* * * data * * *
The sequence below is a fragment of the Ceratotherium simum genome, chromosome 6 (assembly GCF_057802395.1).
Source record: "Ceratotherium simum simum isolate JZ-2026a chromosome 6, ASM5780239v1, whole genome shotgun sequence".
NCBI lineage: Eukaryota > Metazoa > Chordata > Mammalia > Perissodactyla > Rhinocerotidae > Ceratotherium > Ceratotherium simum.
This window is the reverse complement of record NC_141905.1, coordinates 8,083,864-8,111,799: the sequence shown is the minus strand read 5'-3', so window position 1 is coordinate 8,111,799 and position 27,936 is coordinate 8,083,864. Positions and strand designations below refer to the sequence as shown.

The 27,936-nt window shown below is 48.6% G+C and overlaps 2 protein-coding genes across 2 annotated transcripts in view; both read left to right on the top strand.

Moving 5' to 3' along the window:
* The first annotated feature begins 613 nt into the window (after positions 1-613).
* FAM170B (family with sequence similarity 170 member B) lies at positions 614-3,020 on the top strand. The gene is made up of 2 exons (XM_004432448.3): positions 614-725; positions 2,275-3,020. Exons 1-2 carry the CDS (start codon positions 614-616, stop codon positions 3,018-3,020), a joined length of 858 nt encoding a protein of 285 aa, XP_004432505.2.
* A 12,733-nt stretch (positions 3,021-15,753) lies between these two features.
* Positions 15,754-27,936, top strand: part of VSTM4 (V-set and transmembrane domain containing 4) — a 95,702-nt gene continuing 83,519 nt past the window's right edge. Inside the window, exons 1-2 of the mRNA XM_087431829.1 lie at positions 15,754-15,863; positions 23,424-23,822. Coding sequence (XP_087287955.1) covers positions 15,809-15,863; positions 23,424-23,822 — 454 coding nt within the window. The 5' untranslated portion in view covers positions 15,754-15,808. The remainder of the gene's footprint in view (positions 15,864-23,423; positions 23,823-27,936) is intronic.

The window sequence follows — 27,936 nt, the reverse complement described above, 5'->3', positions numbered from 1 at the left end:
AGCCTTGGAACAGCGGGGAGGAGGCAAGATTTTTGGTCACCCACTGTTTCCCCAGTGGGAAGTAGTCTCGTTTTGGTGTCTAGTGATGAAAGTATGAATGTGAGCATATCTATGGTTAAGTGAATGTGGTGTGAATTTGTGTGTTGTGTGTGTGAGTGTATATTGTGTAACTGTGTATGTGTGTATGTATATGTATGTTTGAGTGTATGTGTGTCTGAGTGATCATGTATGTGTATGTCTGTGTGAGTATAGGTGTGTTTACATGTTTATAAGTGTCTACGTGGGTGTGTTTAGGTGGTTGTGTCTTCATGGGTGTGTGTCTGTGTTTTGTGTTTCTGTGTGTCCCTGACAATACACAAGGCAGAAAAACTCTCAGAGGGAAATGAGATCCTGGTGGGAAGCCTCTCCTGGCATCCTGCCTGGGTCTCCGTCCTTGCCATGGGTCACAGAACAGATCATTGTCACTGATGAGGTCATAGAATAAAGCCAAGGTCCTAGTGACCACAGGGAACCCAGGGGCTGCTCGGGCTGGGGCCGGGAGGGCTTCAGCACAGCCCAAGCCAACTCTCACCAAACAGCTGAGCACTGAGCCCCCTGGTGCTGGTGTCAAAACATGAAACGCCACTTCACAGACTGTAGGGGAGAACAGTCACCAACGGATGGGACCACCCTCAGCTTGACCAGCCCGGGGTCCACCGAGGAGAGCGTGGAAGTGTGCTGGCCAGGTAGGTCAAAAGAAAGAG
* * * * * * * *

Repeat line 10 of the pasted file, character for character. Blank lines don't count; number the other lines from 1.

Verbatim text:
* Positions 15,754-27,936, top strand: part of VSTM4 (V-set and transmembrane domain containing 4) — a 95,702-nt gene continuing 83,519 nt past the window's right edge. Inside the window, exons 1-2 of the mRNA XM_087431829.1 lie at positions 15,754-15,863; positions 23,424-23,822. Coding sequence (XP_087287955.1) covers positions 15,809-15,863; positions 23,424-23,822 — 454 coding nt within the window. The 5' untranslated portion in view covers positions 15,754-15,808. The remainder of the gene's footprint in view (positions 15,864-23,423; positions 23,823-27,936) is intronic.